When "The Cornered Coach" last left you, it was early April and I'd just finished coaching my 10-year-old lad's Atom squad to a championship in their local Toronto house league. My eight-year-old, meanwhile, had a nice run with his Novice Select team before they eventually bowed out in a tough semifinal series. Theo, the eight-year-old, is a goaltender and even before he faced his last shot of the postseason, he shared a little secret with me.
"Dad, I'm getting tired of hockey. It's time for baseball season."
In the March 26, 2016 edition of HockeyNow,I wrote a cover story entitled Beating Hockey Burnout. The article quoted a number of experts who stressed the importance of young athletes taking a break from hockey by trying their hand at other sports such as lacrosse, tennis and, yes, baseball. Theo plays a lot of first base when he's on the diamond; a position that definitely develops his glove hand when he's back at the rink and facing talented little shooters who love to go "top shelf.” However, there's another sport featuring a ball that has even more of a direct correlation to ice hockey.
Welcome to the wonderful world of ball hockey.
Toronto is home to the Withrow Park Ball Hockey League, a well-established organization that recently celebrated its 40th anniversary. The WPBHL plays its games in a picturesque park that contains a beautiful view of the CN Tower. Before I became a parent, I used to jog through Withrow Park and sadly shake my head at all the people going absolutely bonkers over ball hockey.
Kids in full uniform… Referees… A scoreboard… and a full contingent of parents up on the hill overlooking the rink and screaming "Hustle! Run! Shoot!"
"Geez," I'd grumble to myself as I ran by all the commotion, "Does ball hockey even have to be an organized activity?"
Most adults, of course, have much different ball hockey memories. We played most of our games on the street, shouting "Car!" and policing ourselves. Mom and Dad were nowhere to be found and if there was a disputed goal or a high stick that inflicted some physical damage, we instituted our own form of damage control.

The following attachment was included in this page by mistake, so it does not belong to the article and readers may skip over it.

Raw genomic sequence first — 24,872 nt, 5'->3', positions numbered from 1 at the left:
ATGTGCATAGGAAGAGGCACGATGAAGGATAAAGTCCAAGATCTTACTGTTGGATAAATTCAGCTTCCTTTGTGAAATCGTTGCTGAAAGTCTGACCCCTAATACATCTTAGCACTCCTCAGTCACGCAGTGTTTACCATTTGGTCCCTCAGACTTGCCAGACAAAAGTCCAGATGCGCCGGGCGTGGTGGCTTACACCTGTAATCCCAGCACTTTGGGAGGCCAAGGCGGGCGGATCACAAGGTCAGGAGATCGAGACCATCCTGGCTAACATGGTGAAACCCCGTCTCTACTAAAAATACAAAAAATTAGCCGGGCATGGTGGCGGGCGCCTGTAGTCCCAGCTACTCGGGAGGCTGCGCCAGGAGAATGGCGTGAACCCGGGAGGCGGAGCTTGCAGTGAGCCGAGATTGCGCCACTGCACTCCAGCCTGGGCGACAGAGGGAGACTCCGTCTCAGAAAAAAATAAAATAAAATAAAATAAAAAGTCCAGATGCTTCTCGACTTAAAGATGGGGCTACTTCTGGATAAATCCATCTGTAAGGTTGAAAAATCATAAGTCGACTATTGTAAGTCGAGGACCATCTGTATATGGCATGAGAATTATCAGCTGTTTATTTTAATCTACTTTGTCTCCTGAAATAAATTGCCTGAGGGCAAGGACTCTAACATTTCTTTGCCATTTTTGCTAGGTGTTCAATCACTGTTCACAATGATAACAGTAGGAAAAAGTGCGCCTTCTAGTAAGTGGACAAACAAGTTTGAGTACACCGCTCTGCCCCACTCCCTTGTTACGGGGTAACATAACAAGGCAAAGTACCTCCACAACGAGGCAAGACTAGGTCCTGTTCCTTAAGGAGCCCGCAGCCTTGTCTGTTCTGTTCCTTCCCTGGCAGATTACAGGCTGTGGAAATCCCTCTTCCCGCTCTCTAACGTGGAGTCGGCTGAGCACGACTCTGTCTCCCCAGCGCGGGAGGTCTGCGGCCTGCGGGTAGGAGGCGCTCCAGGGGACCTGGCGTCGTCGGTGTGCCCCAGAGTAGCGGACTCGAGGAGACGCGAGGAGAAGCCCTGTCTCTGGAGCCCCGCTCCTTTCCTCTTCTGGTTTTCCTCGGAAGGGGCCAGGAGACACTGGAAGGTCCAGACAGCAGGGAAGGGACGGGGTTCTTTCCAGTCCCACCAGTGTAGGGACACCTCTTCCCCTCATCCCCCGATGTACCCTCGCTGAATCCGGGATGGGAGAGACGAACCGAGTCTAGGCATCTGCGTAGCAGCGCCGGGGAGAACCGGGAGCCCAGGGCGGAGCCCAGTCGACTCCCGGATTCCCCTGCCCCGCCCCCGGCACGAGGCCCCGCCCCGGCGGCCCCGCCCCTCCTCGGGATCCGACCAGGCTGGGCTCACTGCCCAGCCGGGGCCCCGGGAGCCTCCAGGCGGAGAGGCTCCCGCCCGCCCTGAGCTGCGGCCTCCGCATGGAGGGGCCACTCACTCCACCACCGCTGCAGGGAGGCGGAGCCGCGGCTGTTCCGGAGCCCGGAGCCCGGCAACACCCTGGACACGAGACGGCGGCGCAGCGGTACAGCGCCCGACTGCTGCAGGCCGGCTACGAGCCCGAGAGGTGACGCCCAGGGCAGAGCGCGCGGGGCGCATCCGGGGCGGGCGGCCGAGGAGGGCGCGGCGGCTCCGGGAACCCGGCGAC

"Hey! Billy's not bleeding, so how about you get a penalty shot and we'll call it square?"
The modern world, unfortunately, isn't so simple. In a huge metropolis such as Toronto, for instance, even if you were crazy enough to play ball hockey on the street you'd be screaming "Car!" every five seconds. Withrow Park is a much safer environment to chase those famous orange hockey balls and, truth be told, modern kids love all the modern trappings such as the pre-game rock and roll pumped through the park loudspeakers and the parent prepared postgame snacks that are a huge part of the WPBHL ritual.
And that grumpy old jogger who used to grumble about organized ball hockey?
He's become a veteran WPBHL coach. My team isn't doing a whole lot of winning this year, as we have a woeful record of 2-8. But the kids are having a ton of fun keeping up with their love of hockey by running after an orange ball instead of skating after a black puck. It might be a subtle difference, but sharpening your hockey skills in an outdoor environment is definitely a nice break before it's time to head back inside the rink in a few months. This week, in fact, my eight-year-old received his ice hockey practice schedule for the upcoming season, with the first skate scheduled for September 6th.
By then, of course, he'll be pumped about heading back on the ice.
But until then, here's to another sunny afternoon of ball hockey fun at Withrow Park.
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